Contend for the Faith

Those responsible for spiritual leadership must take care to know and teach the truth as they contend for the faith.

Today’s reading: Hosea 1-4; Jude 1

6 My people are destroyed for lack of knowledge;
because you have rejected knowledge,
I reject you from being a priest to me.
And since you have forgotten the law of your God,
I also will forget your children.                                                                    Hosea 4:6

3 Beloved, although I was very eager to write to you about our common salvation, I found it necessary to write appealing to you to contend for the faith that was once for all delivered to the saints. 4 For certain people have crept in unnoticed who long ago were designated for this condemnation, ungodly people, who pervert the grace of our God into sensuality and deny our only Master and Lord, Jesus Christ.                                    Jude 1:3-4

In both readings today, we see God indicting those who have forsaken the truth and misled those who looked to them for guidance.

Hosea, like other prophets, had a message of warning for Israel and Judah. He was also called to demonstrate God’s wrath against His people by taking a prostitute for his wife, showing the mercy and grace of God toward sinful, unworthy people. God told them they were destroyed for lack of knowledge. The nation had not been taught God’s law faithfully. The priests had facilitated national sin.

In a similar way, believers in Jude’s day were called to contend for the faith, that is, the doctrine given by God through the Apostles and Prophets, which was under attack by false and wicked teachers. These were deceitful and treacherous. They misused God’s grace as an excuse for sensuality. They denied the Lord Jesus Christ. Among other vices, they relied on their dreams. They got their own truth by direct revelation, a practice Paul also condemned (Colossians 2:18). [1]

Truth matters. It matters what we believe, and, if we are in the position of teachers, it matters to all whom we influence for good or bad. Be sure you know the truth of God’s word and that those you learn from contend for the faith and are not relying on their own dreams.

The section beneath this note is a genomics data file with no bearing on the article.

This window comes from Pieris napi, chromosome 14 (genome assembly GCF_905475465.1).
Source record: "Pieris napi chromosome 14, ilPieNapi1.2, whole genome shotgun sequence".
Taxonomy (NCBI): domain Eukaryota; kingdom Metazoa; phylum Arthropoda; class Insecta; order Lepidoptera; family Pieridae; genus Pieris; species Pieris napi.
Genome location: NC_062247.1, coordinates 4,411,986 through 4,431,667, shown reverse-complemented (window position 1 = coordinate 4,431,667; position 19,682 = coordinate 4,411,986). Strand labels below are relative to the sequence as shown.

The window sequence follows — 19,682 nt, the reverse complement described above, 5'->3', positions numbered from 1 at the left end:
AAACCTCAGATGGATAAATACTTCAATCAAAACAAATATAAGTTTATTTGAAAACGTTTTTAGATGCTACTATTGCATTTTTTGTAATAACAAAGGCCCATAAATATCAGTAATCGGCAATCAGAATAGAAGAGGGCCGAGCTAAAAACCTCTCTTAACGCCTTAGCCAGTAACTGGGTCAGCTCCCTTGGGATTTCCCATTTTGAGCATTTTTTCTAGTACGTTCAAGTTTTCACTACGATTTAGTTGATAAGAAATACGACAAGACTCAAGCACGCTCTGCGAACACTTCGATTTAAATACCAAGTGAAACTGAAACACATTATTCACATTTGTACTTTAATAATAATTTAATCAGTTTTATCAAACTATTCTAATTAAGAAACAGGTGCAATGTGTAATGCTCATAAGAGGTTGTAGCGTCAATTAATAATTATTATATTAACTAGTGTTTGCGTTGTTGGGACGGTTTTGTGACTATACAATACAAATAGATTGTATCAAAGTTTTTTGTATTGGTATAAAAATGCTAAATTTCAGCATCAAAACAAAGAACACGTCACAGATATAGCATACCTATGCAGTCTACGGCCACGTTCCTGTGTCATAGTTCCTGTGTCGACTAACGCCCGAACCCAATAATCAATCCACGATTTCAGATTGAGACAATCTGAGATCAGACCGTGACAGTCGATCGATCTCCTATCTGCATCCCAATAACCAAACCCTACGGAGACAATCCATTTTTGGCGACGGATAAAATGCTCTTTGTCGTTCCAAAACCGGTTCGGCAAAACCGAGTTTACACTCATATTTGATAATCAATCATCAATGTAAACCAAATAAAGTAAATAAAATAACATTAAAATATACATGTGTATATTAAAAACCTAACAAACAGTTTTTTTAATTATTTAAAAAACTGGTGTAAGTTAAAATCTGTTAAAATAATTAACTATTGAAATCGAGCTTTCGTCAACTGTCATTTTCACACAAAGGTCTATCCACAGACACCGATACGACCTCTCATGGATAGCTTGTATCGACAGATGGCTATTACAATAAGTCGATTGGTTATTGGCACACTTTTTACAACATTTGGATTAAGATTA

[1] The Reformation Study Bible, Sanford, FL, Reformation Trust, 2015, p. 2292. See note on verse 8

Perception above Substance; Reputation above Reality

Today’s reading: Jude 1-Revelation 3:13

My selection: Revelation 3: 1-2

 And to the angel of the church in Sardis write: ‘The words of him who has the seven spirits of God and the seven stars.

“ ‘I know your works. You have the reputation of being alive, but you are dead. 2 Wake up, and strengthen what remains and is about to die, for I have not found your works complete in the sight of my God.

My reflections: In these letters to the churches, there are several references to false teachings and teachers, sexual immorality, and lack of good works, problems that continue to plague the Church today.

Sardis shows a failure in the area of their works, but their problem is masked by the fact that they are known for being an alive, vibrant church.  The perception is that they are zealous and active.  The Lord tells them they are asleep and they are about to lose what they have. Judgment is imminent but they are resting on their laurels, on their press releases.

My challenge: It is commonly held in our society that perception is more important than substance, that as long as your reputation is good there is no need to back that up with reality.  This is not God’s view.

In your personal life and character, are you concerned more with impressing others or with walking with integrity before God?  God has called a people for Himself who are zealous for good deeds (Titus 2:14).  Be fervent in doctrine and practice seeking to please God whether or not those around you are impressed.  Beware of the praise of men.

Tomorrow’s reading: Revelation 3:14-8:5

Being Certain of Eternal Life

Today’s reading:1 John 3:11-3 John 15

My selection: I John 5:11-12

11 And this is the testimony, that God gave us eternal life, and this life is in his Son. 12 Whoever has the Son has life; whoever does not have the Son of God does not have life.

My reflections: Death is the great universal problem of mankind.  No one escapes death, although most people long for life that is unending, full of love, peace, and joy (Romans 5:12).

But there is one way out, through Jesus Christ, the Word of God Who became flesh, dwelt among us, and in Whom is life (John 1:1-4,14-18).  The New Testament describes this salvation from death through Christ as being in Christ (Romans 8:1; I Corinthians 1:30; 15:22)  or, as John terms it here, having Christ. He is essential to salvation.

So we may say, the saved, those who have eternal life, are in Christ or have Christ.  These are not the only metaphors used to describe this relationship, but the conclusion is always that the relationship with Christ saves and without Him there is no salvation.

My challenge: Do you trust in Christ for your salvation?  Do you rejoice in the certainty of eternal life that is promised to you in Him?  Resist the temptation to rely on any other thing, such as your accomplishments, your church affiliation, your theological knowledge, for your certainty of eternal life.  As Augustus Toplady’s great hymn, “Rock of Ages”, says it:

Nothing in my hand I bring,

Simply to Thy cross I cling;

Naked, come to Thee for dress;

Helpless, look to Thee for grace;

Foul, I to the fountain fly;

Wash me, Savior, or I die.

Tomorrow’s reading:  Jude 1-Revelation 3:13